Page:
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October 19, 2009

When "Smart" People do REALLY Dumb Things

What possesses someone who knows they are in possession of sensitive national security information to be willing to compromise our nation's security is beyond comprehension. But on September 3rd, 2009, that is just what happened. Stewart David Nozette was contacted by someone purporting to be an agent of the Mossad. In that first phone conversation Nozette apparently said he was willing to work for Israeli intelligence. The following day, he met with the undercover FBI employee and admitted that he no longer had direct access to the classified material but could remember the information. He asked for payments of less than $10,000 so he would not have to report the money.

According to the FBI release, on subsequent days, Nozette received "questions" as well as money.

On or about October 1, 2009, Nozette was filmed on videotape leaving a manila envelope in the post office box. Later that day, FBI agents retrieved the manila envelope left by Nozette and found a second set of answers from him. The answers contained information classified as both Top Secret and Secret that concerned U.S. satellites, early warning systems, means of defense or retaliation against large-scale attack, communications intelligence information, and major elements of defense strategy.

The motivations of people with access to classified information is astounding. He needed money so badly that he was willing to sell secrets to another country? During the period of 2000 to 2006, Nozette held positions at DARPA, Naval Research Laboratory and the NASA Goddard Space Flight Center.

It is a sacred trust when you receive clearance. Allegedly he was quoted as saying to undercover FBI agents, "Well I should tell you my first need is that they should figure out how to pay me ... they don't expect me to do this for free."

Why do "smart" people do dumb things? Among his list of credentials, Novette holds a Ph.D. in Planetary Sciences from MIT in 1983. It must be the money. If convicted, he faces up to life in prison. OK.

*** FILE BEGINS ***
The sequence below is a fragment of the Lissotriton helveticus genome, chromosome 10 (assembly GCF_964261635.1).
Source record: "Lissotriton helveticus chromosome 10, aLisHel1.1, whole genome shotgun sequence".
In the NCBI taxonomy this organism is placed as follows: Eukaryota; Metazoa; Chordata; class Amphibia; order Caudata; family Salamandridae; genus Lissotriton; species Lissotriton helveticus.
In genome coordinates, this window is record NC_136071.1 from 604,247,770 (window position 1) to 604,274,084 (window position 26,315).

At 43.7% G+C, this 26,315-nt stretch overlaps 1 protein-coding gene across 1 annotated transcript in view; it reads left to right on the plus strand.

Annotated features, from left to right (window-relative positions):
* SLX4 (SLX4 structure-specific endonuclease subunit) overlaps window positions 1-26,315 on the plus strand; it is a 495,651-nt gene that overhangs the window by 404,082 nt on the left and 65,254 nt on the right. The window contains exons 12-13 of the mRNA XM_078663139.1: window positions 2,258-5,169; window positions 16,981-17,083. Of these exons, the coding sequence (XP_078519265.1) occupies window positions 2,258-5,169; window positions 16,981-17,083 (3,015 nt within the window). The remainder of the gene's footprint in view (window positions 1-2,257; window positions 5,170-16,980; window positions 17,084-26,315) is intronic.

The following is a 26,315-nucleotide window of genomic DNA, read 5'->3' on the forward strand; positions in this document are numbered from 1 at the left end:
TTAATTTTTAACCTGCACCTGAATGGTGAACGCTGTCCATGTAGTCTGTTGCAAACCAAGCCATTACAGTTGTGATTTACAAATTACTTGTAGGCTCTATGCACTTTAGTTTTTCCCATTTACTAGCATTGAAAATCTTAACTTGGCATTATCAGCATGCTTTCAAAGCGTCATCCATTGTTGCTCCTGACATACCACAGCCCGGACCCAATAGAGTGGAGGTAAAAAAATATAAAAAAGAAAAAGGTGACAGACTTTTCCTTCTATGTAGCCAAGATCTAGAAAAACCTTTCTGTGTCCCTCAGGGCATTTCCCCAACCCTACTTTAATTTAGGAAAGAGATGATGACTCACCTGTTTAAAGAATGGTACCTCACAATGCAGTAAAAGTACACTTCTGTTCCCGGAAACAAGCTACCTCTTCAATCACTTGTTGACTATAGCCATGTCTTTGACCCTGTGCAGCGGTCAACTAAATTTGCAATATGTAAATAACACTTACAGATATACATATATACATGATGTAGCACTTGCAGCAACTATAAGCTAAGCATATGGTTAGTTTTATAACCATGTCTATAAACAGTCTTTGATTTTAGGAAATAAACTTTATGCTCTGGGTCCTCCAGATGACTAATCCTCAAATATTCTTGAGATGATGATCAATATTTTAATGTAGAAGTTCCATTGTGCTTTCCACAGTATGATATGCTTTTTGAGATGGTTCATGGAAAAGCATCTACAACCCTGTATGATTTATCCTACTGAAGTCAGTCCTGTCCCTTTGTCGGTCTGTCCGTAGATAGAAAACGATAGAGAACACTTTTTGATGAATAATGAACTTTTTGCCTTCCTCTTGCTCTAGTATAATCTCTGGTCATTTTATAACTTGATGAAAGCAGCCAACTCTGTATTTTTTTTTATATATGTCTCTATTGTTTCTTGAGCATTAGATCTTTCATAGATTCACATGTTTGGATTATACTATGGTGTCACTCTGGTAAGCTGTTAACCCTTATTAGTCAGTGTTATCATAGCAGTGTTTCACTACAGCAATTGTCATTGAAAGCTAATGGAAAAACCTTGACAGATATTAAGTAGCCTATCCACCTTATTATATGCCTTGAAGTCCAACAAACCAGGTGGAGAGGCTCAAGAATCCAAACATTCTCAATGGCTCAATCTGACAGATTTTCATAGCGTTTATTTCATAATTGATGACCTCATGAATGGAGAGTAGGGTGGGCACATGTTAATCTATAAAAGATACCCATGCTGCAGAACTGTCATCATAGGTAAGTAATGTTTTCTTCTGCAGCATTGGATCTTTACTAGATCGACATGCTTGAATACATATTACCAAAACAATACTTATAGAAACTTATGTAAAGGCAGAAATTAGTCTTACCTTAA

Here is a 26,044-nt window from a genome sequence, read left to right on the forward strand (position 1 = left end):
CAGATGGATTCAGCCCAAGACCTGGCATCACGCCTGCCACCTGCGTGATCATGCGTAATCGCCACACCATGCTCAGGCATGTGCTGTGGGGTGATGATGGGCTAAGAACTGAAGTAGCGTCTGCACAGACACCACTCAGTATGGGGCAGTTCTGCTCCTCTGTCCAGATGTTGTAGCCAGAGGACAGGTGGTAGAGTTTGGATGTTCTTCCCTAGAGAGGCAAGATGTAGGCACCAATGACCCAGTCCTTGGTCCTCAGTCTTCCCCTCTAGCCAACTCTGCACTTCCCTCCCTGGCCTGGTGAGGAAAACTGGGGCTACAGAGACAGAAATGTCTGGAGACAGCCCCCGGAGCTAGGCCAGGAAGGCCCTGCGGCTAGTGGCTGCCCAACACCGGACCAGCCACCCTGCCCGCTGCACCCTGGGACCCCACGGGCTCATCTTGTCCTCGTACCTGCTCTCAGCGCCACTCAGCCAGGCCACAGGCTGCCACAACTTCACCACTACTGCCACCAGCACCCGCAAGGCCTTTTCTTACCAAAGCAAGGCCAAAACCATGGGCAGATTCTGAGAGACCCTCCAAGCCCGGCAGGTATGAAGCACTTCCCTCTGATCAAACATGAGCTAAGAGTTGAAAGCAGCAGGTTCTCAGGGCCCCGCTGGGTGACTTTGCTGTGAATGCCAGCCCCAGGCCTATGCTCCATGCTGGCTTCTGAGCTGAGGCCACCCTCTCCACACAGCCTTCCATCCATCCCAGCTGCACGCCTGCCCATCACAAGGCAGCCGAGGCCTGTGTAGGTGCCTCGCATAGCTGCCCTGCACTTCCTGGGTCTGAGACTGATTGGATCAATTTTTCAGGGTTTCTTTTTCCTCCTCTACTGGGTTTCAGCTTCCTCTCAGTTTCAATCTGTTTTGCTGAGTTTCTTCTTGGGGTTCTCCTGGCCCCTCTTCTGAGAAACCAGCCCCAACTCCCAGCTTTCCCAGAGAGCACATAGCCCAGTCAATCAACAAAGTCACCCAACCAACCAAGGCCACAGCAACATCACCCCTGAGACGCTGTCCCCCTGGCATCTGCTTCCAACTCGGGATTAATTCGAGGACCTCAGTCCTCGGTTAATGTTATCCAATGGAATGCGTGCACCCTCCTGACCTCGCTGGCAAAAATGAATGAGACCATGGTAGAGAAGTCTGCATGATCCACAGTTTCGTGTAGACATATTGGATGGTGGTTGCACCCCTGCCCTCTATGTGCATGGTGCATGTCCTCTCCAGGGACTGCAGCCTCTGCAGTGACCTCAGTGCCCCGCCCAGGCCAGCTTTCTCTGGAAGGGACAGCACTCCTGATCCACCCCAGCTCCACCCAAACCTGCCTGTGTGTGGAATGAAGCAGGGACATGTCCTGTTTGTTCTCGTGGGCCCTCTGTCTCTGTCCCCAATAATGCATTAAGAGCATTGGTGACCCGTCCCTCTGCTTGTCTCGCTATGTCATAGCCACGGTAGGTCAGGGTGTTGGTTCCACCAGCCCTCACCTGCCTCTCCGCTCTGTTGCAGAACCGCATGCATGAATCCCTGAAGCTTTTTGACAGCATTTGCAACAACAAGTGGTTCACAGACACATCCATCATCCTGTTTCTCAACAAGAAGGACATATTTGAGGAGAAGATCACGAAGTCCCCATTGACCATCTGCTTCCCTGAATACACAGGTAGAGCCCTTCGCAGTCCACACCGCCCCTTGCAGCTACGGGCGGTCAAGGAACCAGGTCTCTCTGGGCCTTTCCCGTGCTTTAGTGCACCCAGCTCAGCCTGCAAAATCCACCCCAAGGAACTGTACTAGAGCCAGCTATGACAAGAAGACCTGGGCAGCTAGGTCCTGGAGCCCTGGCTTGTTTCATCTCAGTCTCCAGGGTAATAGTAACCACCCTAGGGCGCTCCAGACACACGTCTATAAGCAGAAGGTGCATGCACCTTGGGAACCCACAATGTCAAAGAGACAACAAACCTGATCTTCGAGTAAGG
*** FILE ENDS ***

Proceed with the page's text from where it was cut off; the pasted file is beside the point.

October 17, 2009

Co-Hosting Radio Tonight on Fargo's 1100AM

I will be co-hosting tonight from 8-10PM EDT on the 50,000 Watt WZFG AM 1100 The Flag out of Fargo with Rob Port. Thanks to Rob for the gracious invitation.

Tonight, we will be tackling the NFL and the controversy over Rush Limbaugh's ejection from the bidding process for the purchase of the St. Louis Rams. Also on tap will be Federal Spendulus, Obama's battle royale of terror experts Biden v. McChrystal on Afghanistan, the strange nature of events unfolding in Pakistan and our resident Maoist atop the White House Communications office.

The program is streamed Live below, and the call-in number will scroll across the screen for you to chime in and join the conversation.

Video clips at Ustream

October 15, 2009

More On Language And Rhetoric

When it comes to language and rhetoric regarding the Iran crisis, it is instructive to look carefully at both sides. While earlier today in The Language of Limbo I shared a glimpse of our own language and rhetoric, adopted by acquiescence to Russia, let's peer into that of Iran.

Turn back the clock a few years and recall the proclamation of Mahmoud Ahmadinejad that Iran would soon "wipe Israel off the map." When called on this, Ahmadinejad and his defenders - many of them right here in America - dismissed this as purely rhetorical. They said that what was meant was merely figuratively speaking, through the collapse of the Israeli government and not actually physically "wiping Israel from the map."

Curious then that Iran, in its 2004 Sacred Defense Week military parade in Tehran, the regime draped its ballistic missiles on public display with banners in Persian which read "Israel must be wiped off the map" and "We will crush America under our feet."